A distraught Sisko confides to Dax that he lost five people under his command and he wants to be able to tell their families why.
Something drips from the ceiling and a chunk of equipment starts oozing. It’s a Changeling that’s been hiding aboard the ship, and it’s dying.
Kilana beams in alone, saying her soldiers all committed suicide because they failed. She says she was sincere when she said he could have the ship — all she wanted was the Changeling. Sisko says he would have let her rescue the Changeling — all he wanted was the ship.
Kilana says she hopes Sisko feels the ship was worth it.
On the Defiant, Sisko broods over the cost. Dax reminds him they all took an oath to Starfleet, and they all understood the risks.
Sisko: That doesn’t make it any easier.
Dax: Maybe nothing should.
The final scene shows O’Brien in a cargo bay, telling stories to a capsule that must be Muniz’s coffin.
Worf enters, apologizes for intruding, and notes with approval that O’Brien is “performing ak’voh for your friend,” which is a Klingon custom of guarding the body of a fallen warrior to keep away predators until the spirit is ready to leave the body.
O’Brien declares it “a fine tradition,” and the episode ends with the two of them honoring the fallen Muniz together.
While I warmed up to the story, I found the premise weak. It’s so rare than anyone other than the recurring leads goes on a mission, so when we met so many randos, I figured most of them wouldn’t make it past the second act.
My Coleridegean willing-suspension-of-disbelief generator started glitching when the out-of-control Jem’Haddar ship just happened to crash close enough to the landing party that Sisko could see the dust cloud from the impact. There wasn’t even an attempt to lampshade that improbability. And wasn’t it convenient that the ship, which we saw streaking through the atmosphere and half-burying itself in the ground, was cool enough to walk on and touch right after the commercial break? Of course, because TV.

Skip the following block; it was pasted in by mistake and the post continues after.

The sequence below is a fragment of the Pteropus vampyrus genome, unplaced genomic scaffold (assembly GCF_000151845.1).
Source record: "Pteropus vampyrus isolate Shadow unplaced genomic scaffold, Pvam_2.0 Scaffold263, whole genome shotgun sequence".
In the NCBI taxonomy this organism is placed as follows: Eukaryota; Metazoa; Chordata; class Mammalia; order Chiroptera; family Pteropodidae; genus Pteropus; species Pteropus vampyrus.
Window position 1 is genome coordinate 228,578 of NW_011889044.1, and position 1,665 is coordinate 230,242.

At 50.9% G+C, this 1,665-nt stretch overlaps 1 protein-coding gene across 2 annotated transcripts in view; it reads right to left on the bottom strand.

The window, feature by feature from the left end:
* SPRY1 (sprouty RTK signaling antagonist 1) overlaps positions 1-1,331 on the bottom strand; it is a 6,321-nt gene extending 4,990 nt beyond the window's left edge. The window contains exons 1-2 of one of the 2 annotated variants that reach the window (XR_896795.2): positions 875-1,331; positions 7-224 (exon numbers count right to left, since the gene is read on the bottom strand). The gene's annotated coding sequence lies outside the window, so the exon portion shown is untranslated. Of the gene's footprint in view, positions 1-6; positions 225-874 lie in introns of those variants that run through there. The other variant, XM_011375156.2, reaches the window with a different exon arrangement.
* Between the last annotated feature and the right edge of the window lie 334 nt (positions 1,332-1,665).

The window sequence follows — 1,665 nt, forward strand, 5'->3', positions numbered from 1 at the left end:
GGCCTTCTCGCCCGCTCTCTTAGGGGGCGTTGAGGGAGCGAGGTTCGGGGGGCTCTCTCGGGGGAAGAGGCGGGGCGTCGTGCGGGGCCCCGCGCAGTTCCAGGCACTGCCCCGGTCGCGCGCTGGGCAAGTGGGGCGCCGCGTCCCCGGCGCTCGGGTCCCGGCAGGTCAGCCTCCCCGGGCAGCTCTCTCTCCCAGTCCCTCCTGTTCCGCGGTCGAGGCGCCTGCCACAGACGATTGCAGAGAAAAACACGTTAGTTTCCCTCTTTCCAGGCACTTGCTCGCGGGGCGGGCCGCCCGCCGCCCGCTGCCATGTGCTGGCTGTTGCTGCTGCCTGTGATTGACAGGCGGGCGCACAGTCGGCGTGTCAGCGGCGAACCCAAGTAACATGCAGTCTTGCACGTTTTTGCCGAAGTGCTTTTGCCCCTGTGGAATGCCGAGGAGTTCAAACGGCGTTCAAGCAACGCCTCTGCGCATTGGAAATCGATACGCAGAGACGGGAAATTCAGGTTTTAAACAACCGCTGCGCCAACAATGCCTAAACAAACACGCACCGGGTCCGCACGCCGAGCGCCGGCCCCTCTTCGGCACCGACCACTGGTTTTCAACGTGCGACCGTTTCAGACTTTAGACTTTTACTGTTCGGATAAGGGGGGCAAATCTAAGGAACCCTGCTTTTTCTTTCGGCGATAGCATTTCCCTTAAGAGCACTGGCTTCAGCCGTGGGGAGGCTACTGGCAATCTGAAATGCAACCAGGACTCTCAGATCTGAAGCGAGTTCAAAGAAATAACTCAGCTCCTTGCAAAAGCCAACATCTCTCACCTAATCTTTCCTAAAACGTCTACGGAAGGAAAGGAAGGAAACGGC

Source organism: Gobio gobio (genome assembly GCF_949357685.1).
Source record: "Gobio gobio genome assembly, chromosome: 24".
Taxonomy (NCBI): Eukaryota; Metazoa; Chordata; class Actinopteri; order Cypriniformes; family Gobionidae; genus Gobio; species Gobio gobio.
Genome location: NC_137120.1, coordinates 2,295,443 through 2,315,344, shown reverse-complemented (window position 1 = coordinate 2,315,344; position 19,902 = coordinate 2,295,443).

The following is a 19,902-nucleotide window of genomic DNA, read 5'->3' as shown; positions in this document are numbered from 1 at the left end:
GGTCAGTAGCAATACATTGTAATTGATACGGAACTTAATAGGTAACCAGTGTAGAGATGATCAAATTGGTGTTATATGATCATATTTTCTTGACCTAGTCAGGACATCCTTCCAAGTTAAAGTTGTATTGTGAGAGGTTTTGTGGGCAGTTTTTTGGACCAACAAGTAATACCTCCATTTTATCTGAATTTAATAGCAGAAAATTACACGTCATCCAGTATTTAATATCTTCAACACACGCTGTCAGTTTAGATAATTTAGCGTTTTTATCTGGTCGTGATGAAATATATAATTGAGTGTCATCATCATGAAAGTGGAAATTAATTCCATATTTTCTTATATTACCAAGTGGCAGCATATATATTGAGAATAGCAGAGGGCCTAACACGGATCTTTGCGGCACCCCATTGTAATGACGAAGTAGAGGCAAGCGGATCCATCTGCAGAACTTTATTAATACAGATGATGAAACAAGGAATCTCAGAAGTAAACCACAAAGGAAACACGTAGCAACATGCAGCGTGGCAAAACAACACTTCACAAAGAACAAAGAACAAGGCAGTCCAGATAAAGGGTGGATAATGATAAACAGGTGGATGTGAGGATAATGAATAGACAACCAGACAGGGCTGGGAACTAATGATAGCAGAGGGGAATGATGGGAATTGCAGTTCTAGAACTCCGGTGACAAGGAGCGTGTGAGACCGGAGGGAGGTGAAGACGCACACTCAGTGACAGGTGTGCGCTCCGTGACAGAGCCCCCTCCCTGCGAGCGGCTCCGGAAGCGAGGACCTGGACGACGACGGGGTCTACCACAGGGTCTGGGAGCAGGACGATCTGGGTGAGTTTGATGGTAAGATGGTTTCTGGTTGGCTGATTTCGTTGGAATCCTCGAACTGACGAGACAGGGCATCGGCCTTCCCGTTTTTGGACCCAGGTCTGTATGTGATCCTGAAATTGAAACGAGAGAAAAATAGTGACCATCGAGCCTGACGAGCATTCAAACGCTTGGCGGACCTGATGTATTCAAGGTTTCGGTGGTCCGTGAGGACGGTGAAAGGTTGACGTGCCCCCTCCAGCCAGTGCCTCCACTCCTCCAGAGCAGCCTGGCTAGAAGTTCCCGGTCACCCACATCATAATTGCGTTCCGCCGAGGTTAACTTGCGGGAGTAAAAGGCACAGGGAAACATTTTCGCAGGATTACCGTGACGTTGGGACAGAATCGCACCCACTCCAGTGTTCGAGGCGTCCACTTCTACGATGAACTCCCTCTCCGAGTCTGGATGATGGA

I had the feeling I had seen Muniz before, and a visit to the Trek nerd websites confirmed he was one of the tech nerds that Worf barked at when he was trying to command the Defiant from engineering, and he also appeared in the episode where O’Brien had to deal with the implanted memories of decades in a prison. This episode leaned in hard on the playful banter between O’Brien and Muniz, but because the other randos got killed off so early we never got a sense of Chief O’Brien as the leader of a whole gang of enlisted tech nerds — engineering nerds and security nerds and mineralogy nerds and plot contrivance particle nerds — who talk to each other this way all the time.
Of course, all that is the whole premise of Star Trek: Lower Decks. Back when these episodes first aired in the nineteen hundreds, Deep Space Nine was unusual for the amount of consistent world-building and the complexity of the ongoing story arcs. As a stand-alone story that fits into the ongoing Dominion War story arc, this episode was perfectly enjoyable.